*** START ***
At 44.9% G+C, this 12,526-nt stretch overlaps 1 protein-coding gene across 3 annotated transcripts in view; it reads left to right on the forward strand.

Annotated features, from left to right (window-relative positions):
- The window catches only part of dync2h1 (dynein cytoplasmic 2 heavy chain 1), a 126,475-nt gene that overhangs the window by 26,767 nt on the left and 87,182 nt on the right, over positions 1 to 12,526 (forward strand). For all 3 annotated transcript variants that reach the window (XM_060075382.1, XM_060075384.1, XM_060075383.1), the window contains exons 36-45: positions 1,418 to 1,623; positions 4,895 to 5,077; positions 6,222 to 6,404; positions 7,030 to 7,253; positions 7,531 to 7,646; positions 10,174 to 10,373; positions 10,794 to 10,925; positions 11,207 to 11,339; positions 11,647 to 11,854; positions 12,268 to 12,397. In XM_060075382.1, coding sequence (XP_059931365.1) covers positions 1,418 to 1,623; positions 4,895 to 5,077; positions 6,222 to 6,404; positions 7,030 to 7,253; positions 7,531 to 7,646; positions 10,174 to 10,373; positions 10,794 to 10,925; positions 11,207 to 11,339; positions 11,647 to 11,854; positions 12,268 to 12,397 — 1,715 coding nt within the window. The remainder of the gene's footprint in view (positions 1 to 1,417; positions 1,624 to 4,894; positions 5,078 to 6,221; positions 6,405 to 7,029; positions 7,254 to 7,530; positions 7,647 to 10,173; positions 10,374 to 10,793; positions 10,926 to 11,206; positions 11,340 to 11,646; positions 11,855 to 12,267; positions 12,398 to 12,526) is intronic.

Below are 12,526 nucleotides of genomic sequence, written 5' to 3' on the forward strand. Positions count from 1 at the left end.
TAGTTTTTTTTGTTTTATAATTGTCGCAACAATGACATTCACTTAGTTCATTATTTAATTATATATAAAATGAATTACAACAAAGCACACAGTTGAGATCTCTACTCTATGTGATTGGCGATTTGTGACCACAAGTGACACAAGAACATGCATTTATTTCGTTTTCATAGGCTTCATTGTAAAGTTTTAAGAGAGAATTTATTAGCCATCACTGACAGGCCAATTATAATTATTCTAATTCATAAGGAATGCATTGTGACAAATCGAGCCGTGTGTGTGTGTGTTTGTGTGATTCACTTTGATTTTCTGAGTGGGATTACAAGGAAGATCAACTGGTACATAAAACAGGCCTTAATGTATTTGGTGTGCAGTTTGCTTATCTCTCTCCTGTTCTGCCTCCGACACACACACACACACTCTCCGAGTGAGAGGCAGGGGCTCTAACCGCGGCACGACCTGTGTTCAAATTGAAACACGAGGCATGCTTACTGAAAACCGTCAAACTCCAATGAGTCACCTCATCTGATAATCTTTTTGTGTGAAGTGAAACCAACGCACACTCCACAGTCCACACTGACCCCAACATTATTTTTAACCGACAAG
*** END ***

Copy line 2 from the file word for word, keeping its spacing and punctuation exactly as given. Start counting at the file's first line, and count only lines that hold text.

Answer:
Annotated features, from left to right (window-relative positions):